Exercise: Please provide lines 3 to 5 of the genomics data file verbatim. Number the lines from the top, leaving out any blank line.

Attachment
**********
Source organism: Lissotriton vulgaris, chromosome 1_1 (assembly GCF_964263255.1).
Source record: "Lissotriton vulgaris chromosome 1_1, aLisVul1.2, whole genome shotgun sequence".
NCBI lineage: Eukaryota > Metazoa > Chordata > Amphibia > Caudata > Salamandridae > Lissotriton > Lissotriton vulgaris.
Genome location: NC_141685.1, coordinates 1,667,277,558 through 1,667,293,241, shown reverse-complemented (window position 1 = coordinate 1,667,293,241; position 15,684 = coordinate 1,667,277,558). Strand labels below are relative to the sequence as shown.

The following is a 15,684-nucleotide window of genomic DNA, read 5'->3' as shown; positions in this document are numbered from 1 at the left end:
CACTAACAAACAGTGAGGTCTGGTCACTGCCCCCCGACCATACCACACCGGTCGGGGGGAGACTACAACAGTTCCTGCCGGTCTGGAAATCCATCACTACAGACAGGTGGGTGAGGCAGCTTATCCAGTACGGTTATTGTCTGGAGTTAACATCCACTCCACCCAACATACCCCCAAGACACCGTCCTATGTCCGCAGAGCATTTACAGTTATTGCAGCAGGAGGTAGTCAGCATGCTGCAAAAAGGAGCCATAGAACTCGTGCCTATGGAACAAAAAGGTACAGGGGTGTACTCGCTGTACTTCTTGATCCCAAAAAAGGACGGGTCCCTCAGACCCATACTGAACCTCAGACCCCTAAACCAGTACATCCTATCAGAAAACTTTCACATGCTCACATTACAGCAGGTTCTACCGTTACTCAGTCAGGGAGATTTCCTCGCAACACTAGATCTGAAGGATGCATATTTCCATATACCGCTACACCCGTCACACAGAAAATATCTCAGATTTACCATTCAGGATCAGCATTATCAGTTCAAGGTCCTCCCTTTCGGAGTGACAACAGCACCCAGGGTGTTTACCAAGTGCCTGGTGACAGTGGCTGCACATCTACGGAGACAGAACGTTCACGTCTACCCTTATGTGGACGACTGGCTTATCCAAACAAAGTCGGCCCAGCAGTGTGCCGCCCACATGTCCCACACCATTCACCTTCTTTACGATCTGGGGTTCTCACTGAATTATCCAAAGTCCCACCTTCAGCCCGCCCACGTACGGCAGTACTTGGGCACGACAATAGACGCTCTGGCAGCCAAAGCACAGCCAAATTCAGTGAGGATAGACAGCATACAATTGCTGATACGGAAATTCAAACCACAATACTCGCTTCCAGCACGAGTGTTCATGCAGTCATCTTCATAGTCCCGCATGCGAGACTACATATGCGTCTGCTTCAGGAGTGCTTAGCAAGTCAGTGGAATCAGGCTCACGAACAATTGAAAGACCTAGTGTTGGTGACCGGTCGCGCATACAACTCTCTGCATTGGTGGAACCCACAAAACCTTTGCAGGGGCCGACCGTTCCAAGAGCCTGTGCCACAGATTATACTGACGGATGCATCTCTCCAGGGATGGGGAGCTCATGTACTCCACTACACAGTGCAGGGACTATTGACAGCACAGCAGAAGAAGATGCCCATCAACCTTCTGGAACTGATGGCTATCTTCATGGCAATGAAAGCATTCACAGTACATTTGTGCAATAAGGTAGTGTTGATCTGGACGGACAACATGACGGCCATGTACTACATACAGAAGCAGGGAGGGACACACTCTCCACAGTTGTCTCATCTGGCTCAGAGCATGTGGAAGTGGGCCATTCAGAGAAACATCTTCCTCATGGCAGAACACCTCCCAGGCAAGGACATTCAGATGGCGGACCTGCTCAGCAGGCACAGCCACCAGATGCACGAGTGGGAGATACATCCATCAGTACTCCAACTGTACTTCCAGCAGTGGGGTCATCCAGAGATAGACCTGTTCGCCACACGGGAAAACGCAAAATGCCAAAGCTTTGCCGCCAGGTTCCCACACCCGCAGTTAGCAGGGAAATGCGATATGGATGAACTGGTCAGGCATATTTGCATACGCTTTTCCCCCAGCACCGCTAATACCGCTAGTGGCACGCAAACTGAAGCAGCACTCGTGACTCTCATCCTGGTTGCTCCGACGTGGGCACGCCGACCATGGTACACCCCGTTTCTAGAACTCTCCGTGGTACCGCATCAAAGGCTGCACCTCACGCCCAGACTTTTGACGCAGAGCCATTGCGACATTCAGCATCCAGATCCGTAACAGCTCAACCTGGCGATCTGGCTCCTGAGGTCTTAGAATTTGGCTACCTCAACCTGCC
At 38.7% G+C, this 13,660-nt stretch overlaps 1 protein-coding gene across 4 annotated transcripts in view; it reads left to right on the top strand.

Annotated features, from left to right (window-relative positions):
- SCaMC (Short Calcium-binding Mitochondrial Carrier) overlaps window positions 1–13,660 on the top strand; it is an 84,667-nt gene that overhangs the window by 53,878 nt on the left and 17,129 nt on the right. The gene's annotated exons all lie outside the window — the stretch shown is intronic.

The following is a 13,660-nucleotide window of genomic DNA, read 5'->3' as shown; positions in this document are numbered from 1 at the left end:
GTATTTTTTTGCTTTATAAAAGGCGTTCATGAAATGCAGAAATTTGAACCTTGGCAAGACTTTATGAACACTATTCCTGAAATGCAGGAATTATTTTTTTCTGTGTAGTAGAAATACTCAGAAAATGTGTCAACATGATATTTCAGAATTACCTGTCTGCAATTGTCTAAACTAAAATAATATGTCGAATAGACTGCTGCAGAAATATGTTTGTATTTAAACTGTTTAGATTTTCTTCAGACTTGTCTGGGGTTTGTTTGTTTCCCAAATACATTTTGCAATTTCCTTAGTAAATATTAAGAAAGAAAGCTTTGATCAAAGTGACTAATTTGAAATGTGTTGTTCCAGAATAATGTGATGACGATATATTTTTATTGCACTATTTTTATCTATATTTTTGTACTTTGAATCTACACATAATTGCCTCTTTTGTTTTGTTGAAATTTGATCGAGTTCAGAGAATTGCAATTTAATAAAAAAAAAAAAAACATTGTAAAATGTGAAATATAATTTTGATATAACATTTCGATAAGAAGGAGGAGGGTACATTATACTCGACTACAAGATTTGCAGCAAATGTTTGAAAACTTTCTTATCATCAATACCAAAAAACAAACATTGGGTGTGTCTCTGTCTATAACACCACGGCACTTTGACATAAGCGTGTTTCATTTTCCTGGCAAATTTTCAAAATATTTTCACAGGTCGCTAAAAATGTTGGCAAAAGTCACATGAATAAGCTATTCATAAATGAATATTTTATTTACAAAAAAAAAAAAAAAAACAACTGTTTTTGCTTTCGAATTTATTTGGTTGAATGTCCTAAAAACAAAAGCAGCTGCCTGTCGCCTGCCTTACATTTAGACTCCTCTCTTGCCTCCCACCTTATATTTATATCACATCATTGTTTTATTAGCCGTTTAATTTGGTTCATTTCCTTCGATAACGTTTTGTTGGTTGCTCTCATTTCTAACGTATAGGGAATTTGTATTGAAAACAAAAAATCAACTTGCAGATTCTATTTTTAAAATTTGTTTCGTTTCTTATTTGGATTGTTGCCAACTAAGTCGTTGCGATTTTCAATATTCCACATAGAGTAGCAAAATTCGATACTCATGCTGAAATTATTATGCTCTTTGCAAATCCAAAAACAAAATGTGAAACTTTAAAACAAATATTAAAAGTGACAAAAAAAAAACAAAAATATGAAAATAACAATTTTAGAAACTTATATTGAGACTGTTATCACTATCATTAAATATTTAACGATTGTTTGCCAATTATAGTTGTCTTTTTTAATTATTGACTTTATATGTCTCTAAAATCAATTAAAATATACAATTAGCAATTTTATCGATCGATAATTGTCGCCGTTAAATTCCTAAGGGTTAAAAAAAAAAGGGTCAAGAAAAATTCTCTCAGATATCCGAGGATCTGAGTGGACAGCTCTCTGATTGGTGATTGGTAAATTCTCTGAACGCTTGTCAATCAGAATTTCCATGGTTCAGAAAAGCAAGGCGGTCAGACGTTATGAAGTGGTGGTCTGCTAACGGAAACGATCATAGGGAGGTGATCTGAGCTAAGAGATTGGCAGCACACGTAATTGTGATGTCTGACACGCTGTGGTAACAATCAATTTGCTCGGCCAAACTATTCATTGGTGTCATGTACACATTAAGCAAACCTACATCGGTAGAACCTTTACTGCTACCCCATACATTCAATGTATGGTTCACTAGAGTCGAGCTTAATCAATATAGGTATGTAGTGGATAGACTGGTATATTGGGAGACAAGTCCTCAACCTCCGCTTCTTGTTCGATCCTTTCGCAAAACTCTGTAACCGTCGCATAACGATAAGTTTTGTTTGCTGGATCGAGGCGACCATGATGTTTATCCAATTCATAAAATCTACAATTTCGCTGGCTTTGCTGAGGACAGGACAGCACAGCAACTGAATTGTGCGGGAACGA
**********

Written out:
NCBI lineage: Eukaryota > Metazoa > Chordata > Amphibia > Caudata > Salamandridae > Lissotriton > Lissotriton vulgaris.
Genome location: NC_141685.1, coordinates 1,667,277,558 through 1,667,293,241, shown reverse-complemented (window position 1 = coordinate 1,667,293,241; position 15,684 = coordinate 1,667,277,558). Strand labels below are relative to the sequence as shown.

The following is a 15,684-nucleotide window of genomic DNA, read 5'->3' as shown; positions in this document are numbered from 1 at the left end: